Automated advisory could give better yields than managed funds
The purpose of wealth managers can be continually scrutinised, especially when the returns they make for clients are modest to dismal
The purpose of wealth managers can be continually scrutinised, especially when the returns they make for clients are modest to dismal.
Warren Buffet recently warned, at the annual meeting of Berkshire Hathaway Inc., that investors should steer away from money managers and consultants, in favour of stock market based index linked funds.
Buffet made a bet that a Vanguard Group Inc. fund that tracks the S&P 500 Index could beat a collection of hedge funds from 2008 through 2017 – with the proceeds going to charity.
Last Saturday, he revealed that the hedge funds picked by Protege Partners had returned 21.9% in the eight years through 2015. The S&P 500 index fund had soared 65.7%.
Roboadvisers such as Wealthfront and Nutmeg are, for the most part, basing their investment portfolios on passively managed ETFs, with the added advantage of a convenient tech interface for the client to keep track of their investments.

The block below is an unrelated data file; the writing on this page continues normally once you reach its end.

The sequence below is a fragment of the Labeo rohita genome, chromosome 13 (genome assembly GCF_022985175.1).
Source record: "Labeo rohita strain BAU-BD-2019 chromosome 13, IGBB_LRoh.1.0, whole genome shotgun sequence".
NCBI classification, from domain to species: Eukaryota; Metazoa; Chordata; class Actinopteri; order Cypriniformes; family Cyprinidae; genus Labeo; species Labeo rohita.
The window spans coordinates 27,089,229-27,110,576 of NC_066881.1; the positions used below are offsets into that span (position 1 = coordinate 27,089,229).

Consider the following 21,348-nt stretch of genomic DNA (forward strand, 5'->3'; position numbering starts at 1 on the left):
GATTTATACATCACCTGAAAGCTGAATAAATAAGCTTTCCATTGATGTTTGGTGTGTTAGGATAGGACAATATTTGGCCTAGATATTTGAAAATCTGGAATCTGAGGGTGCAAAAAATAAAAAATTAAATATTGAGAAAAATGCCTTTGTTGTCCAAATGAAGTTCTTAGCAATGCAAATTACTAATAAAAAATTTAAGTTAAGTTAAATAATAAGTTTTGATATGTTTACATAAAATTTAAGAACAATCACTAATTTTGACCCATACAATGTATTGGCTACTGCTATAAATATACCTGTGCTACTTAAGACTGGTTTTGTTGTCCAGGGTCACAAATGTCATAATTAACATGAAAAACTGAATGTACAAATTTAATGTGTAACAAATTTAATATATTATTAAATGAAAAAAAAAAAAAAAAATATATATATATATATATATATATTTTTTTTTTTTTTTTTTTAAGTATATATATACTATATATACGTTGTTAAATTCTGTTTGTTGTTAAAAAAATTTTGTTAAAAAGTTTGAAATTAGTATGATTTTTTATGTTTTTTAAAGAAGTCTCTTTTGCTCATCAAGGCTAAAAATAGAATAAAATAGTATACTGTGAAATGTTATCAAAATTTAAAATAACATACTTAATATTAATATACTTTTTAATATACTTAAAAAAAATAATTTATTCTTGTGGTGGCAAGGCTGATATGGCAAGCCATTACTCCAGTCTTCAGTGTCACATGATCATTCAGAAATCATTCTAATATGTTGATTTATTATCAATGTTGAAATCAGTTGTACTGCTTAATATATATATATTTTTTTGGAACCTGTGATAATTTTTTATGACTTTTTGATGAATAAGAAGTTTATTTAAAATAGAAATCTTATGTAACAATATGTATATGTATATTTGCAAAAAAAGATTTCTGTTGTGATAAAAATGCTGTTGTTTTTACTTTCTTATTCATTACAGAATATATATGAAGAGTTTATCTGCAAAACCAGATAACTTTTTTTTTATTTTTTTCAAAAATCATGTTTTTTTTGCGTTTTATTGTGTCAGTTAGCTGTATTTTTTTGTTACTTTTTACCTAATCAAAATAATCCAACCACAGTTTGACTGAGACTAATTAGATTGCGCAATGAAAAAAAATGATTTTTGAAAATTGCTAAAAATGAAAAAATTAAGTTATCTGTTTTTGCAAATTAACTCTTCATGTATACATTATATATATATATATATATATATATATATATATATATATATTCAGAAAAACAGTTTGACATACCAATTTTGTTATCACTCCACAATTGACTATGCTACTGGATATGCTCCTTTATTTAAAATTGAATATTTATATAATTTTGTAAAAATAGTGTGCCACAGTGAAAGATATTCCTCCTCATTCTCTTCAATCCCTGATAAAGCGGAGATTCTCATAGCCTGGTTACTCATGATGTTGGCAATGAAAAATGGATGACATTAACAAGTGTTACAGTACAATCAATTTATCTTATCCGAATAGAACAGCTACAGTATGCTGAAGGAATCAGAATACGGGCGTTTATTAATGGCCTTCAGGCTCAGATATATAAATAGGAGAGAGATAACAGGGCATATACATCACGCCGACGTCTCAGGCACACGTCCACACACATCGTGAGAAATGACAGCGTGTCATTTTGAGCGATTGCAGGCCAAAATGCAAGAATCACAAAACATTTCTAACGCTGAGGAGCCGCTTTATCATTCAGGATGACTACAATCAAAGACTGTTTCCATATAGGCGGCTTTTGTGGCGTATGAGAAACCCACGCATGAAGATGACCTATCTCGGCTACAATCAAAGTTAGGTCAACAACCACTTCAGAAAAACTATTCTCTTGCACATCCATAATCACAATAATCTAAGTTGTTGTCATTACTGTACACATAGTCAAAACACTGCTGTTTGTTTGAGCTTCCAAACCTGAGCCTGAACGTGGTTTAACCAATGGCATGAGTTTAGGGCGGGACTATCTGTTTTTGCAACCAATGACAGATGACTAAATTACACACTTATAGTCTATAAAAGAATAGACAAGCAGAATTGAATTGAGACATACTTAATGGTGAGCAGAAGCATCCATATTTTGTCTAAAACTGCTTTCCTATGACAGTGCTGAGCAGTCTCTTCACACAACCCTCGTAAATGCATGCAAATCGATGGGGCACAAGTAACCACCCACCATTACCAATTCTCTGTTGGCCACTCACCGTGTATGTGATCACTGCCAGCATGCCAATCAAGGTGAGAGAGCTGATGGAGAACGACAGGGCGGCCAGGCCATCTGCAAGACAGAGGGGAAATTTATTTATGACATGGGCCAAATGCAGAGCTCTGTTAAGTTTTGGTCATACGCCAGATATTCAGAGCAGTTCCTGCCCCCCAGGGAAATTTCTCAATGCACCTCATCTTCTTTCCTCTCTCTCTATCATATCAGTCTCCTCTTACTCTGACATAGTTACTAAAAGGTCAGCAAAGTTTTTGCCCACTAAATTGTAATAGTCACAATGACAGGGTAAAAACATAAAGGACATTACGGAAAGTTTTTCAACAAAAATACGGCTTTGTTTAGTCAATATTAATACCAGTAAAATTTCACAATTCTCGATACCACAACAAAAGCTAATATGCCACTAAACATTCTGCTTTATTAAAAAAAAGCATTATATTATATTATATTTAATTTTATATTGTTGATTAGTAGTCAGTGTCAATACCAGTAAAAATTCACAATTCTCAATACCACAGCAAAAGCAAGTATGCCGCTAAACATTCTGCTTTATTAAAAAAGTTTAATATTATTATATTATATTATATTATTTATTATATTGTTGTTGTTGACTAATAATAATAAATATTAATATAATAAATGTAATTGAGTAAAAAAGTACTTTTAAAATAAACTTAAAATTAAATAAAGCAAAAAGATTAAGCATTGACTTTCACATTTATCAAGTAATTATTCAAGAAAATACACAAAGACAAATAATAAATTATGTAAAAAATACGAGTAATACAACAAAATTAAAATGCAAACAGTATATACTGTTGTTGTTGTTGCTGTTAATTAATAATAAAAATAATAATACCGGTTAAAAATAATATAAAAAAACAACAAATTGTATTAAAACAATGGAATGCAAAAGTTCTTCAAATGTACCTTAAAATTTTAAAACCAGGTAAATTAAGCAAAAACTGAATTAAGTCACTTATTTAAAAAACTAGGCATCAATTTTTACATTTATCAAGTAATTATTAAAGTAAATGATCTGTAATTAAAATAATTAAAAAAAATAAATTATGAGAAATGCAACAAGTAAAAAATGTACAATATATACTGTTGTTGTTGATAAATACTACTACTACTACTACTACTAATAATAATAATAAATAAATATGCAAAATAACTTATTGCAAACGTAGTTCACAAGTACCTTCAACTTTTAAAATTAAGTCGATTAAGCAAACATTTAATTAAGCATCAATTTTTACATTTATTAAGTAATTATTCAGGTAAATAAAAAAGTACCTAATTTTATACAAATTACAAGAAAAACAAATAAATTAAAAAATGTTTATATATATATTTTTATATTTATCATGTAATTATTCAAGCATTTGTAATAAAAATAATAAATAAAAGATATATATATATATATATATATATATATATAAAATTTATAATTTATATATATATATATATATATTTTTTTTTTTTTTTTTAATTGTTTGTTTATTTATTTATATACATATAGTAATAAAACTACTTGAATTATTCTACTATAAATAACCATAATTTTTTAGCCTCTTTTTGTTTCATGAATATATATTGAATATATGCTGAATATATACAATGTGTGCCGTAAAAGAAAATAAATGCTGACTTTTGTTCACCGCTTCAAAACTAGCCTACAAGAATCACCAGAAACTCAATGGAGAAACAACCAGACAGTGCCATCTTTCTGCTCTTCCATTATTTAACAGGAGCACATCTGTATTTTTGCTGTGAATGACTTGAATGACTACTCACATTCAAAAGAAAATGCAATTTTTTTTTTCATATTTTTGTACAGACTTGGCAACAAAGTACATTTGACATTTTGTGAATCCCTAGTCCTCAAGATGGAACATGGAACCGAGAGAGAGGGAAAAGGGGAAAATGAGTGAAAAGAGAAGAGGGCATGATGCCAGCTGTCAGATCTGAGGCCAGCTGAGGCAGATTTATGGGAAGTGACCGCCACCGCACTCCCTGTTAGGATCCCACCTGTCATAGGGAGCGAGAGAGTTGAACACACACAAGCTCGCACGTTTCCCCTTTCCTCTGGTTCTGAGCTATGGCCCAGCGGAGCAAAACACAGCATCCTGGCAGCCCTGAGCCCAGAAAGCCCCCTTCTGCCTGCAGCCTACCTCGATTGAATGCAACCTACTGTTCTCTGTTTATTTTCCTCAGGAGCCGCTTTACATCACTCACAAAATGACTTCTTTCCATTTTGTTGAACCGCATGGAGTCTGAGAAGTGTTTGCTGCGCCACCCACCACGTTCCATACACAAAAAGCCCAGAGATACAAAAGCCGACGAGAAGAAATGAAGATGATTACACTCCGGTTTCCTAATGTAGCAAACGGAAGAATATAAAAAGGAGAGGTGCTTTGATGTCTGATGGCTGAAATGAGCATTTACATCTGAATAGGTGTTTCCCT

Clearly the fees are far lower than in the private banking and wealth management space, but the returns in the long run are often better as well.
We often talk of roboadvisory services from a digital engagement perspective – engaging the next generation of wealthy clients, and their requirement for digital channels. But the reality is that the most important aspect of an investment service is returns. If passively managed solutions are beating the private banks and wealth managers, then the industry’s days are clearly numbered.